Mexico City, Mexico, 2010. More poverty. More hopelessness. Kids dumped in garbage cans, rescued by missionaries and given a home. Plenty of kids not rescued–living on the streets begging for money. Human beings owned by other human beings, pimped out for profit. More dirt, more smoke, more stupid systems and obstacles and red tape and frustration. More not okay.
India, 2013. The one-legged boy tapping on our window, begging for change. The persecuted pastors being beaten for preaching. The girl found in a plastic bag on the side of the road. The children dancing and singing as a welcome to the white people. The stench of the train, the glassiness of the eyes, the stories of children being rescued from red light districts. I got on a jet and flew twenty-something hours back to America. I realized the hook that was constant in all my experiences was the same: Things Are Not Okay.
Your list may be different in specifics, but the conclusion our lists lead us to is universally the same. There are things in this world that are not okay. There are people bought and sold as commodities. There are children starving to death. There are women widowed because their husbands dared to preach the Gospel. There are places where water is laced with sewage but the people drink it anyway because its wet and they have nothing else. There are cardboard shacks and diseases and glassy eyes and gunshots and hopelessness.
There are also a growing number of people who think that is not okay.
I am one of them, and I suspect you are too. After returning from India and my wife from the Dominican Republic my wife and I started a nonprofit organization that will buy food and drill wells and provide shelter and help sick people and welcome strangers and do all the other stuff Jesus says to do in Matthew 25. It’s called The 25 Group.
Because what we do for the least of these we do for Him.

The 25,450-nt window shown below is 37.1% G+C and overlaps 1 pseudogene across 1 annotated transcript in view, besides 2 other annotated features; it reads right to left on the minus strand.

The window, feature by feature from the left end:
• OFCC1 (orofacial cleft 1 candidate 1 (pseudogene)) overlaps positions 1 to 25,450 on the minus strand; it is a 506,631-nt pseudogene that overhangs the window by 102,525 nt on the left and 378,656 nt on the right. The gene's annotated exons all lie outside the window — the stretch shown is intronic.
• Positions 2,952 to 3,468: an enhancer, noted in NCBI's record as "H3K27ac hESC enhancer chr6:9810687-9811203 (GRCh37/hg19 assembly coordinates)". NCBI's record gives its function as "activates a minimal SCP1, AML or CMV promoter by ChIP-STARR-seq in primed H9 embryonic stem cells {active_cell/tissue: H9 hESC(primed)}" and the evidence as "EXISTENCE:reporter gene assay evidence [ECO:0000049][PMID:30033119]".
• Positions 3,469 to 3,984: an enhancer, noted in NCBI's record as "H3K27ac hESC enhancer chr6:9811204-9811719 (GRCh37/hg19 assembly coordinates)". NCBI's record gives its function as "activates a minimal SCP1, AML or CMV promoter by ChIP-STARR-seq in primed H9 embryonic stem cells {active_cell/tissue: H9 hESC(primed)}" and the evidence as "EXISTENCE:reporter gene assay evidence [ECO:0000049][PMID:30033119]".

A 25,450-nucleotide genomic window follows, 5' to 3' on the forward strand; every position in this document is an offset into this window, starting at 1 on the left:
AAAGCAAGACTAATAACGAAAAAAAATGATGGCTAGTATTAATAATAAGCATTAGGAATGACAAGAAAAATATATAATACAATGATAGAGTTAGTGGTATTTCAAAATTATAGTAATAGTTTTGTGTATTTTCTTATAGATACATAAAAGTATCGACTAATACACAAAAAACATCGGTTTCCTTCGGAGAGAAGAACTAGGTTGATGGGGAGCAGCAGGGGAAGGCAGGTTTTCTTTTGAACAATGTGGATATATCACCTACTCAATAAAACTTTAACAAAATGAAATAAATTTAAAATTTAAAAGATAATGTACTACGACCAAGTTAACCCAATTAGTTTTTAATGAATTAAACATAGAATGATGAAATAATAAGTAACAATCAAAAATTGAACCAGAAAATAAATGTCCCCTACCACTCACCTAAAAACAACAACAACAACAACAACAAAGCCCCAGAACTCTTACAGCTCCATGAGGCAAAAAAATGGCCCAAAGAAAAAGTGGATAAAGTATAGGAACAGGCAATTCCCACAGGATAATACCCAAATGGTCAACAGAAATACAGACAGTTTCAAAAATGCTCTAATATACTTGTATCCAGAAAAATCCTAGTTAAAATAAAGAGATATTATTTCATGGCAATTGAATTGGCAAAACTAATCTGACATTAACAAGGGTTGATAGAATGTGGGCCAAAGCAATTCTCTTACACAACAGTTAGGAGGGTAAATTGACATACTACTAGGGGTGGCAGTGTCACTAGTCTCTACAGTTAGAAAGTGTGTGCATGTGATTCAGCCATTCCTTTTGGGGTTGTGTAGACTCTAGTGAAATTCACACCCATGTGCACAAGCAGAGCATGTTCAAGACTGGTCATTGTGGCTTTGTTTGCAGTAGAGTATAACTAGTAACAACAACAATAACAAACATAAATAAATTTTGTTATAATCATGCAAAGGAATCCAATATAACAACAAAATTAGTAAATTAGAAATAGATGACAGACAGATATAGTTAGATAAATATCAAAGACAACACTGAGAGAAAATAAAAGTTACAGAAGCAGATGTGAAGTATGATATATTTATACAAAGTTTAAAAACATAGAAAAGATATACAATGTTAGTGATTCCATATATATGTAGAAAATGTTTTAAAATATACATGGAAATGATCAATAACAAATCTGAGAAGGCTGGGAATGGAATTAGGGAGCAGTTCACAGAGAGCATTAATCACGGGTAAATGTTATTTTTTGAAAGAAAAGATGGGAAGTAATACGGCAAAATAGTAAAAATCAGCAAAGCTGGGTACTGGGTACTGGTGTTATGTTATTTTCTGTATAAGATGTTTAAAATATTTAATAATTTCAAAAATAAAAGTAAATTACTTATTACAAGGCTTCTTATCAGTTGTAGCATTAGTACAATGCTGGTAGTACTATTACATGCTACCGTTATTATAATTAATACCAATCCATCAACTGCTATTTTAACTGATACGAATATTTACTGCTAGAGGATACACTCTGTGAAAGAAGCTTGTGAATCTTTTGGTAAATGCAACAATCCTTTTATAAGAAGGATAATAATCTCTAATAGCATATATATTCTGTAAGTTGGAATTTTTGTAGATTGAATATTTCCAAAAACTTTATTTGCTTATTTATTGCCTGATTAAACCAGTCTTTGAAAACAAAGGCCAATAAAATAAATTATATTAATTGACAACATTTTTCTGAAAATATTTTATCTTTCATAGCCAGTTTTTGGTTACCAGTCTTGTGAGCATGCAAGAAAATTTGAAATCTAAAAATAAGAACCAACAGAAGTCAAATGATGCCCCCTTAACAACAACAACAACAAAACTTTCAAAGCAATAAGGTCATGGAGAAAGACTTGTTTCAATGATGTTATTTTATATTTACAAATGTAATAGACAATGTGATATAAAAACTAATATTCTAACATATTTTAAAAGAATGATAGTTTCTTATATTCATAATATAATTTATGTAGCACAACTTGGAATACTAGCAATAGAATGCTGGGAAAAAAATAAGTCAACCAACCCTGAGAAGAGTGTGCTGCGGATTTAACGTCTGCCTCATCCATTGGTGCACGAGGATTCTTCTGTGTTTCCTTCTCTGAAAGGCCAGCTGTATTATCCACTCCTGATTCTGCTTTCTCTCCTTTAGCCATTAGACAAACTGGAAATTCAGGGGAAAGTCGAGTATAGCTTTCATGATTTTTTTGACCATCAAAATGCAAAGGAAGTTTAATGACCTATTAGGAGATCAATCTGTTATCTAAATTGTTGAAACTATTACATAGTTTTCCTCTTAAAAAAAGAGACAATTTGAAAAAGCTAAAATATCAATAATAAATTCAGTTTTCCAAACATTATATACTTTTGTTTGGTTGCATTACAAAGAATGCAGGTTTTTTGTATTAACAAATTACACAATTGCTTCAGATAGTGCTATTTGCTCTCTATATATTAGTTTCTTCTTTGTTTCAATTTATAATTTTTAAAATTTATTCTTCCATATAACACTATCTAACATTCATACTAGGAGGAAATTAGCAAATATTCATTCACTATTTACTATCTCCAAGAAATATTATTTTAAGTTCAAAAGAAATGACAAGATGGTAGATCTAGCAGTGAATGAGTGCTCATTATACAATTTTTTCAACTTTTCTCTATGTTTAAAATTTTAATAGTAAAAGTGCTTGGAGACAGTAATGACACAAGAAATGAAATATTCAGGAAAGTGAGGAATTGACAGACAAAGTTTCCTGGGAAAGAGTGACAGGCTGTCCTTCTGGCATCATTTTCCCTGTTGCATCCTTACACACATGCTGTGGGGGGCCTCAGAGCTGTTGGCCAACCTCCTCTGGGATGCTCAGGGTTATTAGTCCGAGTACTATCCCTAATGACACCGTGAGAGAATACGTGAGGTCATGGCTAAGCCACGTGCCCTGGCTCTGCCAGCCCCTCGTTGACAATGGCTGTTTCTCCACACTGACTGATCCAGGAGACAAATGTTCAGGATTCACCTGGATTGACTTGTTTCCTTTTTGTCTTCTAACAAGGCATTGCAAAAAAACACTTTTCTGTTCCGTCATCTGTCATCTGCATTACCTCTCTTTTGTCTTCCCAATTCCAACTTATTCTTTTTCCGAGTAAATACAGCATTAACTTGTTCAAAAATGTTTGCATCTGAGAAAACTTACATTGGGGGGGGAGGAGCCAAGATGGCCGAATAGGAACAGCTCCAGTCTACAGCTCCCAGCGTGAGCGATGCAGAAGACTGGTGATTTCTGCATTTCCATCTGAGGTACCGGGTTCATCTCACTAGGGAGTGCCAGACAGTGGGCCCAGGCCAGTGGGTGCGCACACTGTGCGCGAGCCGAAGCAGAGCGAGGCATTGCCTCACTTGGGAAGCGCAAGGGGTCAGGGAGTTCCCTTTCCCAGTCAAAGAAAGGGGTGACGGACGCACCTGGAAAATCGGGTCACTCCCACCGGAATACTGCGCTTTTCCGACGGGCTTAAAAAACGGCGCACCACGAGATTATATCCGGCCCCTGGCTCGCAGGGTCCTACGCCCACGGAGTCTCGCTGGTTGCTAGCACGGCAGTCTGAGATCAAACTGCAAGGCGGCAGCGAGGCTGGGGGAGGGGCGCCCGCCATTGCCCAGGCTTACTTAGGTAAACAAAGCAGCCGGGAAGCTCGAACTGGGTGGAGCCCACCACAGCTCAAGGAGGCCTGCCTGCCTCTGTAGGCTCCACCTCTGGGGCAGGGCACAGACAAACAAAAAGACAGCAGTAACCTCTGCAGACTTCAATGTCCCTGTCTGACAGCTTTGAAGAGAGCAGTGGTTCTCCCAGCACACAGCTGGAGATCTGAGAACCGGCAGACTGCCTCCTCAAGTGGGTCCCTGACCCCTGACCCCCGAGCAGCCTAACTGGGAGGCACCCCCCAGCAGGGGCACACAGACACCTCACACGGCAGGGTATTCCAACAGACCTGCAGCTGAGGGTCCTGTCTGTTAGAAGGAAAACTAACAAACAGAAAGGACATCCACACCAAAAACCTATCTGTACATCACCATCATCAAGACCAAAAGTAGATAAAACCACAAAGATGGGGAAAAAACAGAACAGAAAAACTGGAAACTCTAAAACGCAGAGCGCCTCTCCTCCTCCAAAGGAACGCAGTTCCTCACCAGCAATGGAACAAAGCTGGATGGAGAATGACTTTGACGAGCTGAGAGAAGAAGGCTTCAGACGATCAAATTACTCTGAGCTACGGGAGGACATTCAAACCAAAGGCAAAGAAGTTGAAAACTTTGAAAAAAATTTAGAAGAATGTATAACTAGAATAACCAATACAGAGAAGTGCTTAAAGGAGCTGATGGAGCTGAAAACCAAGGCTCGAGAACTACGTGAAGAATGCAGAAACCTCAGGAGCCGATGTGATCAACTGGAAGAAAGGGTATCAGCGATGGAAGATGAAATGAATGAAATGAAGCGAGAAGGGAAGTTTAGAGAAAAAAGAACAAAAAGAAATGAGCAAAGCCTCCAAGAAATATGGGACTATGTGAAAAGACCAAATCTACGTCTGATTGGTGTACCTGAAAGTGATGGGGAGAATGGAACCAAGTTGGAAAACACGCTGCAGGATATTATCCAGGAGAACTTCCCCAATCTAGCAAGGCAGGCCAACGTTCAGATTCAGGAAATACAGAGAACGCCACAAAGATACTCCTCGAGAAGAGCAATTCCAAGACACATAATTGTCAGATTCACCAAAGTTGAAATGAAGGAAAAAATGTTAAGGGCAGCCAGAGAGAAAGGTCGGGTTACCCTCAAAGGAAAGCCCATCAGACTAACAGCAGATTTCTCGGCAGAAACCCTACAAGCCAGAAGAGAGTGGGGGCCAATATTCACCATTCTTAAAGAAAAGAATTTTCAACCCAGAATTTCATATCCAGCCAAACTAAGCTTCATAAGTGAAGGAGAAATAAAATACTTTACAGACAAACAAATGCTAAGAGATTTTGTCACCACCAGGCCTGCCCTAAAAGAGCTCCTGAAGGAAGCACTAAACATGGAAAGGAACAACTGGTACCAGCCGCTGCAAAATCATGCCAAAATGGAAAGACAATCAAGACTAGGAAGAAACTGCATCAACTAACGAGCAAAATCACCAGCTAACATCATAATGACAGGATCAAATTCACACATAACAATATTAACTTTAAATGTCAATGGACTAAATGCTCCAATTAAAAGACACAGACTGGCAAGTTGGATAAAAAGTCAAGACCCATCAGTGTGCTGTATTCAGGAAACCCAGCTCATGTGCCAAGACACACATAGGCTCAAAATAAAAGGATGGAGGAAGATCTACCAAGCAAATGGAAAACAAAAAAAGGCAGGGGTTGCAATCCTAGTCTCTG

Because there’s plenty in this world that is not okay.
Because Jesus doesn’t think that stuff is okay, either. That’s why He told us to take care of those people–with food and water and the truth about who He is.
Join us as we seek to leverage the wealth of the American church–the bacon cheeseburgers and the jets and the cars and the houses and the coffees and the mobile devices and the concert tickets and the designer labels and the whatevers–to fund global Kingdom work. There’s a village in India with no school, church building, clean water well, or community gather spot. We’re funding a space that will serve all those needs. There’s a community in the Dominican Republic with an unfunded feeding center and there are in fact ten feeding centers in the country that are supplied vitamins year round–one meal a day, six days a week–by a ministry there. We’re going to fund the feeding center and the vitamins for all. The total cost is a little over $53,000 for both projects. We plan to visit each location someday, money in hand, look them in the eyes and say:
“It’s going to be okay.”
And it will be.
Titus also writes an excellent blog, located at TitusLive.com and one can also follow him in Twitter and Instagram @ TitusLive